Clashes between immigrants and locals in a southern Italian town entered a second day on Friday, with the government rushing extra police to try to stem one of the worst episodes of racial unrest in years, Reuters reported.
The violence inflamed a long-running political debate on immigration, with the interior minister saying years of excessive "tolerance" were behind the violence, and the opposition accusing the government of fuelling xenophobia.
President Giorgio Napolitano called for an immediate end to the unrest, during which at least 37 people, including 18 policemen, have been injured.
Some 8,000 illegal immigrants work in the southern Calabria region where the clashes have erupted, most as day laborers picking fruit and vegetables. Many live in abandoned factories with no running water or electricity and human rights groups say they are exploited by organized crime.
The clashes started on Thursday, when a gang of white youths in a car fired air rifles at a group of African immigrants returning from work on farms, injuring two of them.
The attack set off a night of rioting by dozens of Africans, who smashed car windows with steel bars and stones and set cars and rubbish bins on fire.
"Those guys were firing at us as if it were a fair ground, they were laughing. I was screaming and there were other cars passing by but nobody stopped, nobody called the police," Kamal, a Moroccan, told La Repubblica newspaper.
On Friday, the violence continued. Police said two immigrants were shot at with air rifles and suffered leg wounds, while two others were attacked with iron bars and were said to be in serious condition.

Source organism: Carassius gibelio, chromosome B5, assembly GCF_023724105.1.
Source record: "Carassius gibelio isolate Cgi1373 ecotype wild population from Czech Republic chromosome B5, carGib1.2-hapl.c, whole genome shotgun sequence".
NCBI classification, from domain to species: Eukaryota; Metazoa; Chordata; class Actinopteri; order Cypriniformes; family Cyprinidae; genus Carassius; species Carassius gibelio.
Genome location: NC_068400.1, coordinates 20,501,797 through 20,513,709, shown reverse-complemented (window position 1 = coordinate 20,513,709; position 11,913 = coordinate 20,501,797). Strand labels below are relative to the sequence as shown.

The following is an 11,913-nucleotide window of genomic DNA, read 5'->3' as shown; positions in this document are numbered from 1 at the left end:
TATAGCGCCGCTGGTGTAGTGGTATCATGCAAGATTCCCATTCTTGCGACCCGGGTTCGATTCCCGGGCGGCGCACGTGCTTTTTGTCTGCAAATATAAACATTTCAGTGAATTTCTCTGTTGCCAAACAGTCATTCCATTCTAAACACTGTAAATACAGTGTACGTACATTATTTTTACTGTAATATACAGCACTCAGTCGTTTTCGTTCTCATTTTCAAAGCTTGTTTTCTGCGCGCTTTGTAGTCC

"WE ARE NOT ANIMALS"
Earlier, about 2,000 immigrants demonstrated against what they said was racist treatment by many locals. Some shouted "we are not animals" and carried signs reading "Italians here are racist."
Scattered acts of vandalism by immigrants continued throughout the day as some smashed store windows. Police said that in two separate incidents locals had tried to run over immigrants with their cars. Schools and many shops were closed.
Hundreds of local residents gathered outside the town hall on Friday evening, many of them asking that the government intervene against the immigrants.
"They are the ones who should be afraid now, they should go away," one resident told Sky Italia television.
The national police chief ordered additional security forces to the area.
Interior Minister Roberto Maroni, from the far-right Northern League party that is a junior partner in Silvio Berlusconi's government, set up a task force to look into what caused the violence.
Maroni sparked controversy when he said one of the reasons for the violence was that illegal immigration had been "tolerated all these years."
Opposition leader Pierluigi Bersani and several center-left politicians accused Maroni of fuelling the tension.
"Maroni is passing the buck ... we have to go to the roots of the problem: Mafia, exploitation, xenophobia and racism," Bersani said.
Italy has taken a hard line against illegal immigration and has moved to stem a tide of immigrants who board boats in Africa to try to reach its southern shores. Some boats have been turned back on the open seas.